Grazing News

Two items of note involving grazing on federal lands, via the Public Lands Council:

Grazing permits: Voluntary Grazing Permit Retirement Act threatens land use, Wyoming Livestock Roundup – On March 3, Reps. Adam Smith (D-Wash.) and Jared Huffman (D-Calf.) released statements following the proposed bill of the Voluntary Grazing Permit Retirement Act. The bill gives grazing permit holders the option to waive their grazing permits on federal lands in return for compensation. The bill was first introduced in the House of Representatives on Jan. 30, 2020. The bill was referred to the House Committee on Natural Resources by the House of Representatives and then referred to the Subcommittee on National Parks, Forests and Public lands on Feb. 3, 2020.

Groups halt grazing in Elkhorn Mountains, Daily Montanan – Alliance for the Wild Rockies and Native Ecosystems Council successfully halt grazing and sagebrush-juniper burning in the Elkhorn Mountains Wildlife Management Area. A federal district court ruled in favor of the Alliance for the Wild Rockies and Native Ecosystems Council in a lawsuit to force the Bureau of Land Management to conduct an adequate environmental analysis before grazing and burning in the Iron Mask Acquisition area of the Elkhorn Mountains. The court’s March 14 order mandates additional analysis, as required by the National Environmental Policy Act, and requires the agency to analyze if existing agency-installed fences and water developments for cattle grazing should be removed.

4 thoughts on “Grazing News”

  1. Here’s some other grazing news:

    54 million acres of federal land managed by the Bureau of Land Management aren’t meeting the agency’s own land-health standards.

    “PEER’s analysis finds that livestock grazing is the primary culprit behind land degradation. The BLM leases more than half of its acreage to ranchers as grazing allotments for cattle, sheep and other livestock. Although everything from drought and wildfire to off-road vehicles can impact rangeland health, livestock grazing is a significant cause of the failing land-health standards of 72% of the public land. That’s about 40 million acres.”

  2. Retiring grazing allotments would be the best arrow in the quiver of land management tools to provide sustainability if it were applied to most federal land grazing permits. We now have 150 years of unsustainable grazing on most allotments. Stream channel degradation, riparian shrubs component eliminated or reduced, compacted soils, expanded exotic blue grass expansion, creation of favorable conditions for the explosion of invasive plant species are all almost ubiquitous on federal allotments. All for less than 4% of the nation’s beef production.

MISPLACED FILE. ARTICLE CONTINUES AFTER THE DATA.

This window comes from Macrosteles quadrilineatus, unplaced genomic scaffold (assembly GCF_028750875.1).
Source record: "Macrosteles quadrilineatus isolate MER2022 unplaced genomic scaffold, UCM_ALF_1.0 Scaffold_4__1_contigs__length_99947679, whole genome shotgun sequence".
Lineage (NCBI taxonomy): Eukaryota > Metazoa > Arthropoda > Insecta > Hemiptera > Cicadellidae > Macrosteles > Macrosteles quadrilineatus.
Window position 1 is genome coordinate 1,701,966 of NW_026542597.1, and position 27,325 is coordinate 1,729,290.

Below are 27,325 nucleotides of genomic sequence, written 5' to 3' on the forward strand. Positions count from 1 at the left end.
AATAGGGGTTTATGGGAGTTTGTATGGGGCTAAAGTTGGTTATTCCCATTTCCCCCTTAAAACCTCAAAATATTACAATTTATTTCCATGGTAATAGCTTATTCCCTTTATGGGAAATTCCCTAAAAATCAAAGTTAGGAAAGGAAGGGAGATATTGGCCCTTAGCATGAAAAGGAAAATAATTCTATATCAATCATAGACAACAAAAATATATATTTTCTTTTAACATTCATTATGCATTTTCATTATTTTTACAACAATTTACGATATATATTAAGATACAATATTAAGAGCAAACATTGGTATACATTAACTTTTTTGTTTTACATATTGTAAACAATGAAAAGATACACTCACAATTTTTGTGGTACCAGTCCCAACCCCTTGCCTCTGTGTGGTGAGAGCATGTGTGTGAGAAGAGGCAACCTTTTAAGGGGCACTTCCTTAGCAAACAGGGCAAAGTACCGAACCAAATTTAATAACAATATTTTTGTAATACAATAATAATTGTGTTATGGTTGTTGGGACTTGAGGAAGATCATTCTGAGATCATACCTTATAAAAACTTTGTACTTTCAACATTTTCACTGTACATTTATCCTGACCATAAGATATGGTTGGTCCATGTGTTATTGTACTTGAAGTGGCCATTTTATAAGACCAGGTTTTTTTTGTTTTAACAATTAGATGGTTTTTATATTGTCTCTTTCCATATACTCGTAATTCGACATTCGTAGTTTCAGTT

3. Here some more grazing news:

    The Bureau of Land Management is failing to conduct an environmental analysis before renewing many livestock and sheep grazing permits across millions of acres of public lands in the West, an environmental advocacy group says.

    Western Watersheds Project says its analysis of federal data shows that last year, more than half — 54 percent — of federal grazing allotment permit renewals were authorized by BLM without conducting site-specific environmental analysis of the rangeland as mandated by the National Environmental Policy Act.

    The result is likely degraded federal rangelands, affecting everything from the survival of greater sage grouse habitat to the health of congressionally designated wilderness areas, argued the group, which has opposed livestock grazing on federal lands.

  4. I couldn’t read the whole article on grazing permit renewal, but I assume the rationale for not using the NEPA process is the Rescissions Act enacted many years ago that provides a loophole for renewals. This data provides an opportunity for some Congressional oversight. Maybe they could add something to the voluntary permit retirement bill to improve this.

    Voluntary permit retirements are currently allowed, but, “unless there is Congressional legislation, any permit retirement is potentially available for restocking.” See:
    (I wonder how they would make them “permanent.”)


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